A hype video seemed most appropriate here considering no team in the conference, and potentially the nation, has more hype entering the 2015 season than the Auburn Tigers. Now the term “hype” often carries a negative connotation, because it is associated with undue or undeserved adoration. However, just because the praise hasn’t necessarily been earned yet, does not mean that it will prove to be folly in the future. I think Auburn will be very good this season, but I’m just not sure that is such a foregone conclusion, as the pundits would have you believe.
Jeremy Johnson is one of the biggest reasons for the Auburn “hype wagon” to be this full. Admittedly, Johnson has been phenomenal in his time as Nick Marshall’s backup, and undoubtedly he has more arm talent than Nick Marshall has. He threw for 436 yards, three touchdowns and no interceptions last season. There are only two caveats for Johnson that I can think of heading into 2015: how will defenses’ relative lack of respect for his ability to run (compared to Marshall) affect the running game as a whole? and beware the John Brantley/Matt Flynn Effect.
Even with the loss of Rimington Trophy winner Reese Dismukes, this line should be good again. Avery Young and Shon Coleman are a solid pair of tackles with 38 combined career starts. Alex Kozan missed all of 2014 with a back injury, but was a Sporting News Freshman All-American in 2013 and is healthy and ready to go for this season. He will be starting at left guard. Sophomores Braden Smith and Austin Golson are currently expected to round out the starting line according to al.com. Golson, an Ole Miss transfer, would start at center, with Smith playing right guard.
Duke Williams is another big source of optimism for this defense, and the first time in Tigers history, at least in my lifetime, that a big name receiver will outshine a big name running back in the preseason. Also, don’t sweat Auburn fans. These “disciplinary issues” will be resolved by September 5th, I promise you. Ricardo Louis, receiver of the “Prayer at Jordan-Hare”, Marcus Davis and Melvin Ray will be the primary receiving options behind Williams.
For the first time in my recollection of Auburn, the running back position may actually be the weakest point of the offense. If nothing else, it is the least certain position. Of course, with Auburn’s track record with running backs, I’d expect nothing less than 1,000 yards and ten touchdowns from newcomer Jovon Robinson. Roc Thomas should also fill Corey Grant’s place as the speed/sweep guy, and make contributions in the return game. Thomas made a few “freshman mistakes” on the field last season, but he should have learned from those last season and over the course of the offseason.
Carl Lawson and Byron Cowart will need to be as good as advertised this season, because there is not much depth on the front line. Lawson had four sacks as a freshman in 2013, but a torn ACL cost him all of last season. Cowart, on the other hand, will be a true freshman this season looking to live up to his billing as the number one recruit in the country, according to Rivals. Montravius Adams, Gimel President and DaVonte Lambert will be called on to help these two out, and are also the only three returning members of this line to record a tackle for the Tigers in 2014.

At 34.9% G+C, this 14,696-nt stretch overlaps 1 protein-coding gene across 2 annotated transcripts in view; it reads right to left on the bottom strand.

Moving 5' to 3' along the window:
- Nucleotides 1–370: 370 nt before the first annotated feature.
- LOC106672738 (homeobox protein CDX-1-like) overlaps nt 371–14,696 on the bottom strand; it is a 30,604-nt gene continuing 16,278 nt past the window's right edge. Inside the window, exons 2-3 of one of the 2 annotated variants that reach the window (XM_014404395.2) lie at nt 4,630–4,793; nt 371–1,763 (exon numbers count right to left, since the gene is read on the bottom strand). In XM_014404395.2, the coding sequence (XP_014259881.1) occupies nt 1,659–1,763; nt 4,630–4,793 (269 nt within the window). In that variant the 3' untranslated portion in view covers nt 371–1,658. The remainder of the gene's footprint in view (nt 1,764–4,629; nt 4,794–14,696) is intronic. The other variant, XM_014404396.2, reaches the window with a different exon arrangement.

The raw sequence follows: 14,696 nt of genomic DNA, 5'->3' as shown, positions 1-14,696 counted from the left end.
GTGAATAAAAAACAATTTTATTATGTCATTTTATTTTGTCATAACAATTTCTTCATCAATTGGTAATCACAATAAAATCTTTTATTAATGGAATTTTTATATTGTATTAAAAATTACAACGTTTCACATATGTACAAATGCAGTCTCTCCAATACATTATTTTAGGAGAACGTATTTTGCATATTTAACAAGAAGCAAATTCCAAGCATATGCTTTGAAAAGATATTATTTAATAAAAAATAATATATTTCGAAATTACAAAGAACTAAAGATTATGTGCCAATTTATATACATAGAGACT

As opposed to the line, the linebacking crew is pretty deep in terms of experience, losing only one player who saw playing time last season. Cassanova McKinzy and Kris Frost lead the way, both of whom had over seventy tackles last season. They both also hit double-digit tackles for loss and forced a combined four fumbles. JaViere Mitchell or safety convert Josh Holsey are the most likely candidates to join Frost and McKinzy in the starting lineup.
Transfers “Trigga” Tray Matthews and Blake Countess ought to help an Auburn secondary that desperately needed it last season. Many fans will remember Matthews for being one of the boneheads who helped tip the aforementioned “Prayer at Jordan-Hare” pass to Ricardo Louis in 2013. Countess, a Michigan transfer, had twenty tackles and three pass break-ups in his final season in the Maize and Blue.
Two returning starters, Johnathan Ford and Jonathan Jones, will join Matthews and Countess in their attempt at drastic improvement this season. Ford and Jones were hardly the primary culprits behind Auburn’s pass defense woes last season. Ford recorded 77.5 tackles and three picks, while Jones intercepted six passes and broke up twelve more.
Prediction: 10-2 Potential New Year’s Six Appearance
Depending on what kind of fan you are, a season that ends with this record and bowl game could be a disappointment or a success. I know if it were my team, then I would consider it a success. However, for the many who think this is a championship caliber team, this would obviously fall short of expectations. Auburn certainly has the talent to compete at the highest level, but a brutal schedule makes even a division title difficult to predict. Auburn hosts Ole Miss, Alabama, and Georgia; three games that are losable even in the friendly confines of “The Plains”. Then, road trips to Texas A&M, LSU and Arkansas all offer potential tripping points. Three of those six teams beat Auburn last season, and this season I expect that number to decrease by one, and ultimately I expect the Iron Bowl Winner to punch a ticket to either the Peach or Fiesta Bowl.